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e Greenland ice sheet is the second-largest single piece of ice on the planet (second only to the one in Antarctica). Nearly two miles thick in places, it contains some 684,000 cubic miles of ice. And because that is all above sea level — as opposed to floating, like the northern ice cap — if all of the Greenland sheet were to melt, it would raise the world sea level about 20 feet. So it's a bit worrisome that the annual melting season has begun a month earlier than the previous record start — and in spectacular fashion, immediately leaping to a melt extent not usually seen until June. It's a clear and present danger to any low-lying cities, but also a reminder that the uncertainty of future predictions is one of climate change's most threatening aspects.
The oldest ever recovered DNA samples have been collected from under more than a mile of Greenland ice, and their analysis suggests the island was much warmer during the last Ice Age than previously thought.
The DNA is proof that sometime between 450,000 and 800,000 years ago, much of Greenland was especially green and covered in a boreal forest that was home to alder, spruce and pine trees, as well as insects such as butterflies and beetles.
From the genetic material of these organisms, the researchers infer that Greenland’s temperature once varied from 50 degrees Fahrenheit in summer to 1.4 degrees Fahrenheit in winter—the temperature range that the tree species prefer.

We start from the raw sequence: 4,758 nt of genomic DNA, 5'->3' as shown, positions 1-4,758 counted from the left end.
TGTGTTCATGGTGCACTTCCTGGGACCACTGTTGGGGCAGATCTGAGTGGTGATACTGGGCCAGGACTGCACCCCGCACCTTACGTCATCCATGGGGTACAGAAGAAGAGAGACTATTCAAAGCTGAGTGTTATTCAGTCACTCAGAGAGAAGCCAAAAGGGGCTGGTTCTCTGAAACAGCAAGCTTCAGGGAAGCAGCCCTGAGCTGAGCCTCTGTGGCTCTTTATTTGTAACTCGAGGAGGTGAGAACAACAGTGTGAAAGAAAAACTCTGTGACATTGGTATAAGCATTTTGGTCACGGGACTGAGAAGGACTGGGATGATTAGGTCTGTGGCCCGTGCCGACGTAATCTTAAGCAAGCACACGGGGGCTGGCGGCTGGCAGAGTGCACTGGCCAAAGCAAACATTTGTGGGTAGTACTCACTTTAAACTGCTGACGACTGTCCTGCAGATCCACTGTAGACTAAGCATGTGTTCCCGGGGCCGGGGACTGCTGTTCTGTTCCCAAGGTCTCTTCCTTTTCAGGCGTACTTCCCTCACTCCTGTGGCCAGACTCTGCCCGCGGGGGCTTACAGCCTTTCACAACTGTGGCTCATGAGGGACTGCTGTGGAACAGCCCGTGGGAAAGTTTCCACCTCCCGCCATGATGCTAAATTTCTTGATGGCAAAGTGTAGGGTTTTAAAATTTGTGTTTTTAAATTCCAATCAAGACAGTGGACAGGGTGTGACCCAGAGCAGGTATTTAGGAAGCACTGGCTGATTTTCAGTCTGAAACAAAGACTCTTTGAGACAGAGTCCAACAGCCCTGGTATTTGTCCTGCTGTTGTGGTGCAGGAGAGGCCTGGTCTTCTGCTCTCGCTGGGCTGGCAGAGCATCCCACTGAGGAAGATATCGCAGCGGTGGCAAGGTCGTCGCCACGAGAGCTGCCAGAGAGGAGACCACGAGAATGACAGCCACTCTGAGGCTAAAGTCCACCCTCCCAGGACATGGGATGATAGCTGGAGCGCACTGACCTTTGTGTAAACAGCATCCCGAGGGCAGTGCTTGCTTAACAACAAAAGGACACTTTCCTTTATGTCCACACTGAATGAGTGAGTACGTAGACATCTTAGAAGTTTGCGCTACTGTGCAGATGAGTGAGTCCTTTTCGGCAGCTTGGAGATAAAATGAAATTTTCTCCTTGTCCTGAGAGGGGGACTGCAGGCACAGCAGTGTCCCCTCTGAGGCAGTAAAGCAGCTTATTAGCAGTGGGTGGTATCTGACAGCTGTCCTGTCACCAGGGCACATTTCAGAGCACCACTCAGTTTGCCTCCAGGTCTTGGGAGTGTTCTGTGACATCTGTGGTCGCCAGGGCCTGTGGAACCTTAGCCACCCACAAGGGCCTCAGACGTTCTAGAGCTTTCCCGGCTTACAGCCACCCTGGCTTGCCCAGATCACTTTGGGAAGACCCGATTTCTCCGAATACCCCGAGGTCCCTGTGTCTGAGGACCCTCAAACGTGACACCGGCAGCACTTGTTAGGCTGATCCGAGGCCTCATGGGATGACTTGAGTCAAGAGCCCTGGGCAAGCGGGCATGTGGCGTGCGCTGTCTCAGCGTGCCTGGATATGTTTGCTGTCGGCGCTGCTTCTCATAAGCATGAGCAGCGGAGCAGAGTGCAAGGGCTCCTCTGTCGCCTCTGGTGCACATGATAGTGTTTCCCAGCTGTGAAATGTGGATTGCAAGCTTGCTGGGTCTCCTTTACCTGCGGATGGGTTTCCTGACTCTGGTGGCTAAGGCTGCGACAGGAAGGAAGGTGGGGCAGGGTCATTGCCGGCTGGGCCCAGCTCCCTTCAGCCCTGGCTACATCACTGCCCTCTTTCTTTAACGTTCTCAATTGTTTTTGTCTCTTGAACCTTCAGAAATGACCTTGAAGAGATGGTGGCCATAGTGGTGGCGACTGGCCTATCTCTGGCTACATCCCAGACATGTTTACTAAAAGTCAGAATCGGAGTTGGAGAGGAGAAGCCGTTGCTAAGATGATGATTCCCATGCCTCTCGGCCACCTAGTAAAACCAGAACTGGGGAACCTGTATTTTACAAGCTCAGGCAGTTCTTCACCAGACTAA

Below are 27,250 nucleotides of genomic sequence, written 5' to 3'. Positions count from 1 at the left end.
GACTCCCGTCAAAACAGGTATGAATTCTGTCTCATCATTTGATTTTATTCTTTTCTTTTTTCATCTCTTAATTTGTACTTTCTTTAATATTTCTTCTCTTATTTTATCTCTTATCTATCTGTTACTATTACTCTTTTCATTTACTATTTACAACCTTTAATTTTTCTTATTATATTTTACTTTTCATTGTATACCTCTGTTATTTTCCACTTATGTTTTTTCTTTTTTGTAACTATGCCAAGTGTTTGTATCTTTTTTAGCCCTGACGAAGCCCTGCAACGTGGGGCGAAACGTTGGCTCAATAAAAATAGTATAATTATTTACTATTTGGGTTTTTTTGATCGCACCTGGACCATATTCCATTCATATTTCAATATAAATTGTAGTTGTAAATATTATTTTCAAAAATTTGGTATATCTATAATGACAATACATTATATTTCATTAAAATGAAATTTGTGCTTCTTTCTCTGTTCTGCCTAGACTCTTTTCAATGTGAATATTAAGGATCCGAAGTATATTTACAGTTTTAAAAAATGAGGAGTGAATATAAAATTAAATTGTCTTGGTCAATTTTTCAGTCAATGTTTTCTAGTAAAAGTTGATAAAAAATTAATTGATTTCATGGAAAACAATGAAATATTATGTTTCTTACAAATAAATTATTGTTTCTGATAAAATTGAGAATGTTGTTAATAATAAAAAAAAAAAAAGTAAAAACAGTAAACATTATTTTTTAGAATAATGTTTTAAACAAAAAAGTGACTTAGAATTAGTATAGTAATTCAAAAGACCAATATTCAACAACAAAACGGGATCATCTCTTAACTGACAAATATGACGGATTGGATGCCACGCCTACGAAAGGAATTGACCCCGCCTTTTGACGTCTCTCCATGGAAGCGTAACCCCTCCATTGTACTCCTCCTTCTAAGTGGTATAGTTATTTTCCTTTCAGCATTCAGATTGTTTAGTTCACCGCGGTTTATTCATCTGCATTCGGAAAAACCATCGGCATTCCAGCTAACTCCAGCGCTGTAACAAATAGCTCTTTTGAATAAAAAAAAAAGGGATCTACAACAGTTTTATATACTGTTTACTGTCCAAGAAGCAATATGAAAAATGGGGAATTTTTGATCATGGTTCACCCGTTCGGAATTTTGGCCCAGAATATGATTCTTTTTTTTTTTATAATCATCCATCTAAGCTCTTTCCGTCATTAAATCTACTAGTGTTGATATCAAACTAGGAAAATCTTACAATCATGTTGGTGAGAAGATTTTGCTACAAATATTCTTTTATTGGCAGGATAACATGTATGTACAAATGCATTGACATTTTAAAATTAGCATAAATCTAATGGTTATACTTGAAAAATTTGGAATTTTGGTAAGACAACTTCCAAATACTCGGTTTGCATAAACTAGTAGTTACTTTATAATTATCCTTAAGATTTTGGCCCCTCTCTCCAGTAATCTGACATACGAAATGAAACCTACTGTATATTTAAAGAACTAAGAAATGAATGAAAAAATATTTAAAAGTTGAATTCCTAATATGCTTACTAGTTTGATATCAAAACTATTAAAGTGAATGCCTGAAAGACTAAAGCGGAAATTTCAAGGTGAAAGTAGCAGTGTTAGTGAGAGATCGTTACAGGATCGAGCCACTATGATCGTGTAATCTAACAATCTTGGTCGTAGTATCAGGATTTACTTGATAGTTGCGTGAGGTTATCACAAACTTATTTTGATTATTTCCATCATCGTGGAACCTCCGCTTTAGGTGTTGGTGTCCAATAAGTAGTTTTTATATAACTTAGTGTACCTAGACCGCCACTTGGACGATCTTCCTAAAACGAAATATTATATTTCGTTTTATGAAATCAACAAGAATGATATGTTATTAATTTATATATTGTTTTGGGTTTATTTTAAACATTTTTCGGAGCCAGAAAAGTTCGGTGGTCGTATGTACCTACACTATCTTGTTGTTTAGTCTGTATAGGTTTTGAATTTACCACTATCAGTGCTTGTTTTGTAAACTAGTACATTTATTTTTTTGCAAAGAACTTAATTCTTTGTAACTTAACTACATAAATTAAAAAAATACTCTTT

One Viking in particular, Erik the Red was very good at raiding and pillaging. Although history is somewhat sketchy, it is believed that he discovered Greenland after being sent away from Iceland in exile.
This was rumored to have been his punishment for committing murder. He was able to settle in Greenland and survive there for several years. Finally, his exile was ended and he found that he wanted to settle the island more fully.
For that, he needed to convince others to come with him. Erik the Red is believed to have lived from circa 950 to 1003CE. Of course, when you tell someone that they will be travelling with you to a place that is barren, cold and inhospitable you may have trouble convincing even a Viking to come with you.
So instead, Erik (according to popular legend) called the island Greenland and instead painted the island as being a wonderful place to settle.
originally posted by: Mianeye
Btw, do you even know why Greenland is called Greenland, it's not what you think ?
Greenland, the icy island nation in the Arctic, gets its name from an Icelandic murderer exiled there, who called it "Greenland" in hopes that the name would attract settlers. But it turns out that long ago, Greenland was actually quite green